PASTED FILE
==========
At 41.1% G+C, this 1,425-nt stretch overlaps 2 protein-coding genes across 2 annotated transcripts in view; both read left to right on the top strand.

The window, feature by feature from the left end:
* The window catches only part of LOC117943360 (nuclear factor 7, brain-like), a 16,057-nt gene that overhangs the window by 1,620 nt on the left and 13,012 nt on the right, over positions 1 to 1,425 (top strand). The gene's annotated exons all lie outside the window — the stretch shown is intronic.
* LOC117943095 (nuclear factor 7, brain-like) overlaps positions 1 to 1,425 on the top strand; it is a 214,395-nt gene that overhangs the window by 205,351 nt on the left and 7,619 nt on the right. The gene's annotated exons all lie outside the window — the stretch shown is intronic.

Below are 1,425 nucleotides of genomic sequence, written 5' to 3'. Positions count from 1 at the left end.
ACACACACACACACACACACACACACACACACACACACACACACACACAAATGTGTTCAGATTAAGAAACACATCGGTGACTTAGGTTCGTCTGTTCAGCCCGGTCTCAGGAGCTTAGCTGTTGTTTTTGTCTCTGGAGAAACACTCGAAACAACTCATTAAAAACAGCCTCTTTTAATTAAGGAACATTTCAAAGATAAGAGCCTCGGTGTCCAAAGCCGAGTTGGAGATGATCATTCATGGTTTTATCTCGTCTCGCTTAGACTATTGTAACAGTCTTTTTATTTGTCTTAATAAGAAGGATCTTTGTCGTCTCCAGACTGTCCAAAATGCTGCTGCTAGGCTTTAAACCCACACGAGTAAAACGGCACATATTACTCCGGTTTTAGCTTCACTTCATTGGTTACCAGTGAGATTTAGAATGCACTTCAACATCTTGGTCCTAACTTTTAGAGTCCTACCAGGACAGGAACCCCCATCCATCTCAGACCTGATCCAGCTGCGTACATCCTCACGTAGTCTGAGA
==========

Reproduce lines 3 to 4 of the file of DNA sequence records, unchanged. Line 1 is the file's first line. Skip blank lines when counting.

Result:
* The window catches only part of LOC117943360 (nuclear factor 7, brain-like), a 16,057-nt gene that overhangs the window by 1,620 nt on the left and 13,012 nt on the right, over positions 1 to 1,425 (top strand). The gene's annotated exons all lie outside the window — the stretch shown is intronic.
* LOC117943095 (nuclear factor 7, brain-like) overlaps positions 1 to 1,425 on the top strand; it is a 214,395-nt gene that overhangs the window by 205,351 nt on the left and 7,619 nt on the right. The gene's annotated exons all lie outside the window — the stretch shown is intronic.